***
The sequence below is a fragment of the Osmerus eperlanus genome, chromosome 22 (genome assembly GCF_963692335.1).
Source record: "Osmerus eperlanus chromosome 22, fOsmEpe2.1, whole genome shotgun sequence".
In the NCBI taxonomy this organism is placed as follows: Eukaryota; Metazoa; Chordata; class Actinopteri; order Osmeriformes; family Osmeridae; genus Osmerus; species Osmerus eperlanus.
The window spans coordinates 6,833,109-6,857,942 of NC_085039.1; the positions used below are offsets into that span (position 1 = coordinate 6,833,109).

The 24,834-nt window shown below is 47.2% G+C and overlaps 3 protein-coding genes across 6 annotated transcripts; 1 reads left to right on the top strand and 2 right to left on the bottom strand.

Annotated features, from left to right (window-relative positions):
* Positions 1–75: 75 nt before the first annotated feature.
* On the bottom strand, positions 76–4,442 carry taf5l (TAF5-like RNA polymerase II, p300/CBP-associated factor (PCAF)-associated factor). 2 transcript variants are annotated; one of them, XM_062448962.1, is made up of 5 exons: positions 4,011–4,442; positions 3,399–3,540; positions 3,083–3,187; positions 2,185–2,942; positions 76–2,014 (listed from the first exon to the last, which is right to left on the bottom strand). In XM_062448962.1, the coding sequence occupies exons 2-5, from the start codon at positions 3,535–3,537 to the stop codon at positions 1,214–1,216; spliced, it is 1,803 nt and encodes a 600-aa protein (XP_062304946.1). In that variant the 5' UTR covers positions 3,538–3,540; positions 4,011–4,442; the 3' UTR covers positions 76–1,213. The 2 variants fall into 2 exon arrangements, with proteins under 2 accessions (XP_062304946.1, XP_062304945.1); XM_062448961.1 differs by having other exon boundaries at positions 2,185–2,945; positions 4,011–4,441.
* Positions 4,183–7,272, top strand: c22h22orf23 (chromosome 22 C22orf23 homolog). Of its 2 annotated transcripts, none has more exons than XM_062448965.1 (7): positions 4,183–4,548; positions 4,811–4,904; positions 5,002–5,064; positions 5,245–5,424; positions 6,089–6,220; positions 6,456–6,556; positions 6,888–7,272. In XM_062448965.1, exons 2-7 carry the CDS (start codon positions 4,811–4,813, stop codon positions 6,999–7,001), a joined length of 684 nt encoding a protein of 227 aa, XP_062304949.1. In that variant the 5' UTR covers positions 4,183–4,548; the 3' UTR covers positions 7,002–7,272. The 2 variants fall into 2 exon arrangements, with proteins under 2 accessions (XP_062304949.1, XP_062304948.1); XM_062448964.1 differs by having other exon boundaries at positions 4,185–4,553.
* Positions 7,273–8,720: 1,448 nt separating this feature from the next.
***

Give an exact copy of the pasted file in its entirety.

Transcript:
The sequence below is a fragment of the Osmerus eperlanus genome, chromosome 22 (genome assembly GCF_963692335.1).
Source record: "Osmerus eperlanus chromosome 22, fOsmEpe2.1, whole genome shotgun sequence".
In the NCBI taxonomy this organism is placed as follows: Eukaryota; Metazoa; Chordata; class Actinopteri; order Osmeriformes; family Osmeridae; genus Osmerus; species Osmerus eperlanus.
The window spans coordinates 6,833,109-6,857,942 of NC_085039.1; the positions used below are offsets into that span (position 1 = coordinate 6,833,109).

The 24,834-nt window shown below is 47.2% G+C and overlaps 3 protein-coding genes across 6 annotated transcripts; 1 reads left to right on the top strand and 2 right to left on the bottom strand.

Annotated features, from left to right (window-relative positions):
* Positions 1–75: 75 nt before the first annotated feature.
* On the bottom strand, positions 76–4,442 carry taf5l (TAF5-like RNA polymerase II, p300/CBP-associated factor (PCAF)-associated factor). 2 transcript variants are annotated; one of them, XM_062448962.1, is made up of 5 exons: positions 4,011–4,442; positions 3,399–3,540; positions 3,083–3,187; positions 2,185–2,942; positions 76–2,014 (listed from the first exon to the last, which is right to left on the bottom strand). In XM_062448962.1, the coding sequence occupies exons 2-5, from the start codon at positions 3,535–3,537 to the stop codon at positions 1,214–1,216; spliced, it is 1,803 nt and encodes a 600-aa protein (XP_062304946.1). In that variant the 5' UTR covers positions 3,538–3,540; positions 4,011–4,442; the 3' UTR covers positions 76–1,213. The 2 variants fall into 2 exon arrangements, with proteins under 2 accessions (XP_062304946.1, XP_062304945.1); XM_062448961.1 differs by having other exon boundaries at positions 2,185–2,945; positions 4,011–4,441.
* Positions 4,183–7,272, top strand: c22h22orf23 (chromosome 22 C22orf23 homolog). Of its 2 annotated transcripts, none has more exons than XM_062448965.1 (7): positions 4,183–4,548; positions 4,811–4,904; positions 5,002–5,064; positions 5,245–5,424; positions 6,089–6,220; positions 6,456–6,556; positions 6,888–7,272. In XM_062448965.1, exons 2-7 carry the CDS (start codon positions 4,811–4,813, stop codon positions 6,999–7,001), a joined length of 684 nt encoding a protein of 227 aa, XP_062304949.1. In that variant the 5' UTR covers positions 4,183–4,548; the 3' UTR covers positions 7,002–7,272. The 2 variants fall into 2 exon arrangements, with proteins under 2 accessions (XP_062304949.1, XP_062304948.1); XM_062448964.1 differs by having other exon boundaries at positions 4,185–4,553.
* Positions 7,273–8,720: 1,448 nt separating this feature from the next.